Introduction

Acetaminophen (or paracetamol / APAP) was first discovered in 1877 and has since gone on to become one of the world’s most widely used medicines in the treatment of pain and fever. Here, we review the essential facts about acetaminophen pharmacology that you need to know.

Unlike NSAIDs, acetaminophen does not have significant anti-inflammatory effects. Instead, it works as an analgesic – in the treatment of mild-to-moderate pain – either alone or in combination with other drugs, such as opioids.

Acetaminophen is also used to reduce fever, though its use in children for treating fever has been questioned. Other medicines, such as ibuprofen, have proven more effective at treating this symptom. However, acetaminophen still has notable anti-pyretic effects.

Mechanism of action

The precise mechanism of acetaminophen pharmacology is not yet fully understood.

Research shows that acetaminophen is a weak inhibitor of cyclooxygenase (COX). You will recall that COX inhibition is what accounts for much of the analgesic, anti-pyretic and anti-inflammatory effects of the NSAID class. COX is necessary for prostaglandin production, substances that promote pain, fever and inflammation throughout the body.

Even though acetaminophen is a weak inhibitor of the enzyme, it shows greater inhibition for the COX-2 isoform compared to the COX-1 isoform. Inhibition of COX-1 is what is responsible for the undesirable gastrointestinal side effects of NSAIDs.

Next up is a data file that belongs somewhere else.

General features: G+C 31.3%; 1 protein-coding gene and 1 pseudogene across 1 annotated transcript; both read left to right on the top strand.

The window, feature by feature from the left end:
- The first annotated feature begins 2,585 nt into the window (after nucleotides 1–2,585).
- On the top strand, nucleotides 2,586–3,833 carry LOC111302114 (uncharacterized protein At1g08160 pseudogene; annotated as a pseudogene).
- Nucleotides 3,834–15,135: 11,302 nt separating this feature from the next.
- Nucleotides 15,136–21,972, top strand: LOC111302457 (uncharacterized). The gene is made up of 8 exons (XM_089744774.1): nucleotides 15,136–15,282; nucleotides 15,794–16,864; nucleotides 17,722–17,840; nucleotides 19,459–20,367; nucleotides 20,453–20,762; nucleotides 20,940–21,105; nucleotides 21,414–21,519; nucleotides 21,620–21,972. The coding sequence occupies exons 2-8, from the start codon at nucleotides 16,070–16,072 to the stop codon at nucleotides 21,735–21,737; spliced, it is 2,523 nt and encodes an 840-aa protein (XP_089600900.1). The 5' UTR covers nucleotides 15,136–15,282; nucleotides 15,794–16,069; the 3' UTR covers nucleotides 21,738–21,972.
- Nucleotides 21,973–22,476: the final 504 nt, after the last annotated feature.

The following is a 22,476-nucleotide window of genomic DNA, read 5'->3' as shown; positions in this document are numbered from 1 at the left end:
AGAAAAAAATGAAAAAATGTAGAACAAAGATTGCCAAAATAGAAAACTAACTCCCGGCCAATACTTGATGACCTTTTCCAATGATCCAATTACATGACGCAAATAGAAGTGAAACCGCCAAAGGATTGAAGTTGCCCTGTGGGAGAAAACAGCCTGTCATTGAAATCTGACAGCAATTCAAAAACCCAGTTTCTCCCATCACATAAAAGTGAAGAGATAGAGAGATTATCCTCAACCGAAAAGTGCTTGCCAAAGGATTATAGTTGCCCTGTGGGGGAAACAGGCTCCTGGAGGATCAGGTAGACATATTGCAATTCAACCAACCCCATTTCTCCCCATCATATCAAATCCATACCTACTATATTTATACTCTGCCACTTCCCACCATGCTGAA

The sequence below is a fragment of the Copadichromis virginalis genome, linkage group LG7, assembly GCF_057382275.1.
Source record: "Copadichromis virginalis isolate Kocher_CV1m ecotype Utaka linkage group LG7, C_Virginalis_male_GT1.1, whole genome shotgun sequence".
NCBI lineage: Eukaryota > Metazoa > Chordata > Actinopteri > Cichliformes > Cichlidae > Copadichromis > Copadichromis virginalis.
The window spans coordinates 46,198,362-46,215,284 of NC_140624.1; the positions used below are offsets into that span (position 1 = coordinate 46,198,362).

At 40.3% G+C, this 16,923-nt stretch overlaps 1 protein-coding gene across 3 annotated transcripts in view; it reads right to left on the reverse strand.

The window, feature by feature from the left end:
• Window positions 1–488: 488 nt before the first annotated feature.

Tentative evidence links acetaminophen to the body’s endogenous cannabinoid system. A metabolite of acetaminophen – AM404 – is believed to interact with this system to reduce pain. The cannabinoid system is involved in the modulation and regulation of pain, mood, appetite and a range of other cognitive processes.

Side effects / Overdose

Acetaminophen is generally well-tolerated.

Overdose of acetaminophen is associated with liver failure.

Acetaminophen is metabolised by hepatic enzymes, a metabolite of which is the toxic N-acetyl-p-benzoquinone imine, or NAPQI. The more acetaminophen consumed, the greater accumulation of this toxic metabolite – damaging the liver and increasing the risk of liver failure.

Ordinarily, toxic NAPQI is eliminated from the body after conjugation with glutathione. However, acetaminophen toxicity means that this elimination route becomes exhausted. To prevent ongoing hepatocellular toxicity, glutathione may be replaced by administering acetylcysteine to the patient.

Clinical considerations

When we talk about the clinical pharmacology of acetaminophen, we need to think about:

  • That doses should be reduced in patients with an increased risk of liver toxicity. This includes patients who drink alcohol excessively, or in patients who suffer from malnutrition, low body weight or who have established liver damage.
  • Risk of toxicity increases when acetaminophen is delivered via the IV route.
  • There are no significant drug interactions with acetaminophen. However, in cases of acetaminophen overdose, CYP 450 inducers – such as phenytoin and carbamazepine – increase the risk of NAPQI accumulation.

Acetaminophen pharmacology focuses more on how it affects patients with established liver disease, or who need to be treated in cases of overdose.

Though its complete mechanism of action is yet to be elucidated, acetaminophen remains an important medicine in the treatment of mild-to-moderate pain and fever. For even more facts and quiz questions on acetaminophen, register with PharmaFactz today. Check back to our pharmacy blog soon for even more great facts on this widely used medicine!